Medically, the big toe is referred to as the hallux. Hallux limitus is a progressive arthritic condition that limits the motion and function of the hallux, usually at the big-toe joint. The big-toe joint is located where the first metatarsal bone and proximal phalanx meet, or at the base where your foot and toes meet. Hallux limitus affects the dorsiflexion (upward) motion, and over time, the condition can worsen and lead to the condition hallux rigidus, or no motion of the big-toe joint at all.
Symptoms of this condition come on slowly. You may notice pain only when you are in motion or when you move the big toe joint. The pain can be mild and temporary or deep, sharp, and chronic. Typically it is a deep, aching type of pain. In some cases, bunions or bone spurs develop at the joint and cause additional pain. When the big toe is not in use, symptoms tend to diminish. Early signs of limited motion are the beginning stages of degenerative arthritis. When arthritis first begins to develop in the joint, a bump or bone exostosis (spur) will typically develop on top of the joint. As the cartilage continues to weaken and break down, pain develops. If left untreated, all symptoms can progressively worsen into the condition known as hallux rigidus.
Symptoms of Hallux Limitus
Symptoms of hallux limitus vary, depending on which stage you are in. Your symptoms may include:
- Pain, especially during weight-bearing movements, but possibly constant and appearing while the foot is at rest or after the shoe has been removed
- Grinding or grating feeling on top of the joint with activity and walking
- Development of bone spur
- Some stiffness and limited motion of the hallux
- Increased pain and stiffness in cold temperatures
- Difficulty wearing shoes, especially high heels, due to increased pressure on the joint
- Difficulty wearing flexible shoes, flip flops, or shoes with poor support
- Feeling of tightness in and around the joint
- Swelling and inflammation of the joint, especially on the top
- Pain in other parts of your body due to the change in your gait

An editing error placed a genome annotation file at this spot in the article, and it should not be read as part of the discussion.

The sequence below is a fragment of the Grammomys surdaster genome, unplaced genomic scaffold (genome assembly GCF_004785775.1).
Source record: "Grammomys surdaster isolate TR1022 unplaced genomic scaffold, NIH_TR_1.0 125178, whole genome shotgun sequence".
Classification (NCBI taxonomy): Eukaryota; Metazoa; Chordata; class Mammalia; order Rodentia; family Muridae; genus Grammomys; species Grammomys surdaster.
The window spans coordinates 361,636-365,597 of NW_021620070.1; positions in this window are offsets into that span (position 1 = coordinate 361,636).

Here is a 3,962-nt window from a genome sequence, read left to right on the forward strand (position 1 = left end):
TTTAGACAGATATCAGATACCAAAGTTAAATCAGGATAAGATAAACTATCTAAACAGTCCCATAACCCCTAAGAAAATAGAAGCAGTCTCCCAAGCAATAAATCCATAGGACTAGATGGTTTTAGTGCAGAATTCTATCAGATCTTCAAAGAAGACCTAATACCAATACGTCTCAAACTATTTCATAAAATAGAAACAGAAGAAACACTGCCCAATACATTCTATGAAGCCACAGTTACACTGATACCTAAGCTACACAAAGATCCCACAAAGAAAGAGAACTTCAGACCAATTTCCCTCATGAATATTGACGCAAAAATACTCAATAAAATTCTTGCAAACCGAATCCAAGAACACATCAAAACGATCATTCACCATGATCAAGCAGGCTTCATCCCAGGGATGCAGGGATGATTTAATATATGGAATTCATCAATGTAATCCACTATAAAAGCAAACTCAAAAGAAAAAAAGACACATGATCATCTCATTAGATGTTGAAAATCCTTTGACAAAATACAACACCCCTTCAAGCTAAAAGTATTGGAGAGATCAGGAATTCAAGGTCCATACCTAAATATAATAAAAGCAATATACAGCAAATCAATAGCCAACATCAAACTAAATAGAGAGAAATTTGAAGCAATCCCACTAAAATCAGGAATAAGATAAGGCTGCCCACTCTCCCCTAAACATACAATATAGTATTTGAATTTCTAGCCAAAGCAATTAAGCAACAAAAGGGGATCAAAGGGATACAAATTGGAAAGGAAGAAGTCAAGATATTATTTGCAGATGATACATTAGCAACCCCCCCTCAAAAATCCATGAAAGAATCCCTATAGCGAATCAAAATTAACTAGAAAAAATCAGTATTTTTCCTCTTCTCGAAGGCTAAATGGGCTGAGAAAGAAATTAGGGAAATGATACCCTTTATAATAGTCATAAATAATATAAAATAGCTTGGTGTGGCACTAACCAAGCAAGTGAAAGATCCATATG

It’s important to know that these symptoms represent the early stages of this condition. Each of these symptoms can progressively worsen until you no longer have movement within the joint. This is the condition known as hallux rigidus. If you are experiencing these symptoms, seek medical attention from your primary physician or a podiatrist.
What Causes Hallux Limitus?
Hallux limitus is caused by one of four things:
- A long first metatarsal bone (or short second metatarsal)
- An elevated first metatarsal bone
In some cases this condition is genetic. Some people are born with a predisposition to conditions such as arthritis and high or low arches, which can lead to foot problems such as hallux limitus and rigidus. Overusing or injuring your big-toe joint can lead to a loss of ability to move it. Repetitive movements and damage to the cartilage that covers the first metatarsal and proximal phalanx can also lead to hallux limitus. Chronic inflammatory diseases such as gout can also cause this condition, as can a traumatic event such as stubbing your toe.
Diagnosing Hallux Limitus
Hallux limitus is a progressive condition that can lead to further problems, including complete loss of motion in the big toe joint. Doctors would much rather see you about this problem while it’s in its early stages, or before bone growths develop. If you are experiencing any of the symptoms listed above, you may want to see a podiatrist or another type of foot doctor as soon as possible for a diagnosis. Your doctor will begin with a physical examination so he or she can determine the range of motion within the joint. Imaging tests such as x-rays and MRIs (magnetic resonance imaging) are often used to determine whether arthritis is present, to see how much the joint has narrowed, and to evaluate the foot’s overall health. Your doctor will also want to ask you about your medical and family history. Your podiatrist will probably do a complete biomechanical and gait exam to determine how it is affecting your gait pattern. The range of motion and quality of motion of the first metatarsal phangeal joint is assessed. Hallux limitus is graded in four stages. Here is a brief description of each stage:
Stage 1: You may feel pain in your joint, but there is no apparent change in your joint’s external appearance. X-rays may not show any changes, and treatment typically involves orthotics such as a dancer’s pad.